Travel is allowed within Scotland.
Travel is allowed between Scotland and England, Wales, Northern Ireland, the Channel Islands and the Isle of Man.
For restrictions on travel between Scotland and the rest of the world see the international travel section below.
These rules may be changed depending on the state of the pandemic in Scotland and in other countries. Please check back here for up to date information before you travel.
Travelling to the Scottish islands: pre-departure testing
To reduce the risk of coronavirus being brought into island communities, we are encouraging anyone planning to travel to a Scottish island to test before they do so.
You can order rapid lateral flow tests for delivery to your home anywhere in the UK and they should arrive within 24-48 hours.
You should test three days before you plan to travel and then again on the day of departure. If you test positive, you should complete your period of self-isolation before you begin your journey.
If your test result is negative it is not a guarantee that you do not have coronavirus. You must continue to follow national and local restrictions, including coronavirus guidance. If you develop coronavirus symptoms you must self-isolate and book a PCR test.
This is a voluntary scheme and you will not need evidence of a negative test to travel to a Scottish island. However, we encourage you to participate in order to reduce the risk that you inadvertently carry coronavirus into one of our island communities.
Travelling within the Common Travel Area (UK, the Channel Islands, the Isle of Man and Republic of Ireland)
A Common Travel Area (CTA) exists between the UK, the Channel Islands, the Isle of Man and Republic of Ireland.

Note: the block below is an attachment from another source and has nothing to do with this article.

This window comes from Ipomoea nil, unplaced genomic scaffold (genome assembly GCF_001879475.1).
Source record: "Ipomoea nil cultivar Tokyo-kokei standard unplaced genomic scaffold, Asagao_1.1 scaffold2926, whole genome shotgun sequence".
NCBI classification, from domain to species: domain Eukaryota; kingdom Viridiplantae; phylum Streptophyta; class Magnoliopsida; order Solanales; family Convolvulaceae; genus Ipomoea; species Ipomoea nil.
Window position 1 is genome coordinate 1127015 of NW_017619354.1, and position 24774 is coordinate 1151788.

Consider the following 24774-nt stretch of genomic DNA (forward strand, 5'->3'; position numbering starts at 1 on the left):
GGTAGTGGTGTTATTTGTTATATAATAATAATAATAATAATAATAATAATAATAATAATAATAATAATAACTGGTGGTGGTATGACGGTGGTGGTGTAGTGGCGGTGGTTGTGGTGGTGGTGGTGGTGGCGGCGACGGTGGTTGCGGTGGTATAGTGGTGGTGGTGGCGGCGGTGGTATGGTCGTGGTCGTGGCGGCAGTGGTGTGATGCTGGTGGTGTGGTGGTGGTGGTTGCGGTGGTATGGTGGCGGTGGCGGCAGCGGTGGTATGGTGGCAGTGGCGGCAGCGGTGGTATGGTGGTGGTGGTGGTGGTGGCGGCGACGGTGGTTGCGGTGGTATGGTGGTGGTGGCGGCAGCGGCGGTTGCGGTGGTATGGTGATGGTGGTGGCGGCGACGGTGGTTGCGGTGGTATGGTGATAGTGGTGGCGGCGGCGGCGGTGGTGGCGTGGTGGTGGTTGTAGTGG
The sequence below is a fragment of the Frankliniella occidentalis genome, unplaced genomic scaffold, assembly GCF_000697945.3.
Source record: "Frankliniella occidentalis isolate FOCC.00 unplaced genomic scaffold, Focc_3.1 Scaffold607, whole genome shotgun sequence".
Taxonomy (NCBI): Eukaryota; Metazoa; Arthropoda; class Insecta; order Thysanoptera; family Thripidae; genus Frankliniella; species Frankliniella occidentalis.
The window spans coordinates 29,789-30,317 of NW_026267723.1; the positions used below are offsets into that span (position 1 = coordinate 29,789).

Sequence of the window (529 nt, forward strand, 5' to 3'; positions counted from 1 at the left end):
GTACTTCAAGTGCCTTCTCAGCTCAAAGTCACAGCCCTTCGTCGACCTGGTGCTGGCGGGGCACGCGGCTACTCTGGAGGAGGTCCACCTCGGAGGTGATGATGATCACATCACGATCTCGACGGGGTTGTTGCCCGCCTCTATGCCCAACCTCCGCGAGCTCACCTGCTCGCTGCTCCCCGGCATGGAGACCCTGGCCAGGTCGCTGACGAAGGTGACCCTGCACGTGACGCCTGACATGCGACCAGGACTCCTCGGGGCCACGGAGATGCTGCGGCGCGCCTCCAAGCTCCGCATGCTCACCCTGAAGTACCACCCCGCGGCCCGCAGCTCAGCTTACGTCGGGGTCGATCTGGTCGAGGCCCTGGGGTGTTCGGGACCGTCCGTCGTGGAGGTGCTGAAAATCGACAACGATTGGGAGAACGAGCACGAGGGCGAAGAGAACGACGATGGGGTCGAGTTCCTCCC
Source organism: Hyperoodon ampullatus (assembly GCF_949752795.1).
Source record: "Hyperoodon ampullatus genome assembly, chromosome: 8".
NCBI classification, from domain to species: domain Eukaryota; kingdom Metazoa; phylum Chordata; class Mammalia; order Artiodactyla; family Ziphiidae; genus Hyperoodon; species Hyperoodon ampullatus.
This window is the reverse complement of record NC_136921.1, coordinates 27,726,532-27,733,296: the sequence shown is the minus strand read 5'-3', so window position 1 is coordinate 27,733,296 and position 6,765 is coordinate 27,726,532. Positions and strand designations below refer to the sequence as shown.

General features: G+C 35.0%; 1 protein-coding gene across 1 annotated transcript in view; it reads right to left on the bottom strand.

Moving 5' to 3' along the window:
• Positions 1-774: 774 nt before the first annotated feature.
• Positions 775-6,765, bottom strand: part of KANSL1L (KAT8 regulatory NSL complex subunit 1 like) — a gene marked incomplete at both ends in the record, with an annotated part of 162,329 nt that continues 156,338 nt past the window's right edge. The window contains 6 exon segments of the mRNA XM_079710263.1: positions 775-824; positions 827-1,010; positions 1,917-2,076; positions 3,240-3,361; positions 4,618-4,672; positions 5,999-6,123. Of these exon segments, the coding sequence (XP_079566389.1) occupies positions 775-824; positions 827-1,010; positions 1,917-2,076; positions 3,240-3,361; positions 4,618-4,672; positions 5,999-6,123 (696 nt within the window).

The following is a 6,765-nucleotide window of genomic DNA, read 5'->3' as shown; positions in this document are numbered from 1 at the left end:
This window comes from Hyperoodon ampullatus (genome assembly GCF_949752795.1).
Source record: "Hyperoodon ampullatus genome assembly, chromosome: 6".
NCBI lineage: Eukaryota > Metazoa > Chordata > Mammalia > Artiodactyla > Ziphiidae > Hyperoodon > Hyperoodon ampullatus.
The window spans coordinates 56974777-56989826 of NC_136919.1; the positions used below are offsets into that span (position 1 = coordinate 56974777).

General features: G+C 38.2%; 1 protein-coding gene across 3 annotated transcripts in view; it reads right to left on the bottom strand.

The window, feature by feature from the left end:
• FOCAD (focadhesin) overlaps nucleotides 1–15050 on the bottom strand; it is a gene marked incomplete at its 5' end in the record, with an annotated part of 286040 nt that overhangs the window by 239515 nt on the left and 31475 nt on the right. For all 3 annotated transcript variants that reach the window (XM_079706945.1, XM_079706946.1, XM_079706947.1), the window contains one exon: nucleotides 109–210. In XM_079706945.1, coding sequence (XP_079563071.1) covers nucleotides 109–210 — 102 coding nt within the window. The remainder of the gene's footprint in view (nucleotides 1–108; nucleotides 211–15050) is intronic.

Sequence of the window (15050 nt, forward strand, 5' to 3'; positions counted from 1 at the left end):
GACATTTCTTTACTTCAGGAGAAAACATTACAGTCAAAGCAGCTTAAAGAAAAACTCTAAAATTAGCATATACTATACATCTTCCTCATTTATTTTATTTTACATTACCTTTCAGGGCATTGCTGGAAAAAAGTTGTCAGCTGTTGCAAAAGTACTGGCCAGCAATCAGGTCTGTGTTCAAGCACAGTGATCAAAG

Travel within the UK, and to the Republic of Ireland, Isle of Man, Jersey and Guernsey, is not counted as international travel. This means that you do not need to test, isolate or fill in a passenger locator form if:
- you’re travelling to Scotland from England, Wales, Northern Ireland, Republic of Ireland, Isle of Man, Jersey or Guernsey
- you have not travelled anywhere other than these areas in the 10 days before you arrive in Scotland
Your plans may still be affected if the area you’re travelling to or from has local restrictions in place. You should check those countries’ own rules on entry and other restrictions before you travel.
We use a risk assessment for international travel. This affects both residents of Scotland on their return and overseas visitors:
- arrivals from red list countries will be required to enter a managed isolation hotel and stay there for 10 days. Travel to such countries should only be for essential reasons
- arrivals from non-red list countries have different rules for testing and isolation which depends on vaccine status
Further information on this process is available in our international travel guidance.
Transport Scotland has produced guidance on travelling safely in all forms of transport.
You can help keep Scotland moving by:
- reducing the need to travel: work from home or near home if you can
- planning ahead: if you need to make a journey, check your travel options in advance
- choosing active travel: walk, wheel or cycle where possible
Transport providers will have procedures to promote the safety of customers and staff, but it is an individual’s responsibility to comply with guidance.
On public transport you must by law wear a face covering, unless you are exempt, and comply with the physical distancing measures that are in place. Find out more about face coverings.
Car and vehicle sharing
If you need to share a vehicle with anyone from another household, you should continue to follow the appropriate measures, steps and precautions where possible:
- if sharing a vehicle with anyone from another household, limit the number of people in the vehicle to as few as possible, ideally no more than 2 (applies to adults and children aged 12 and over)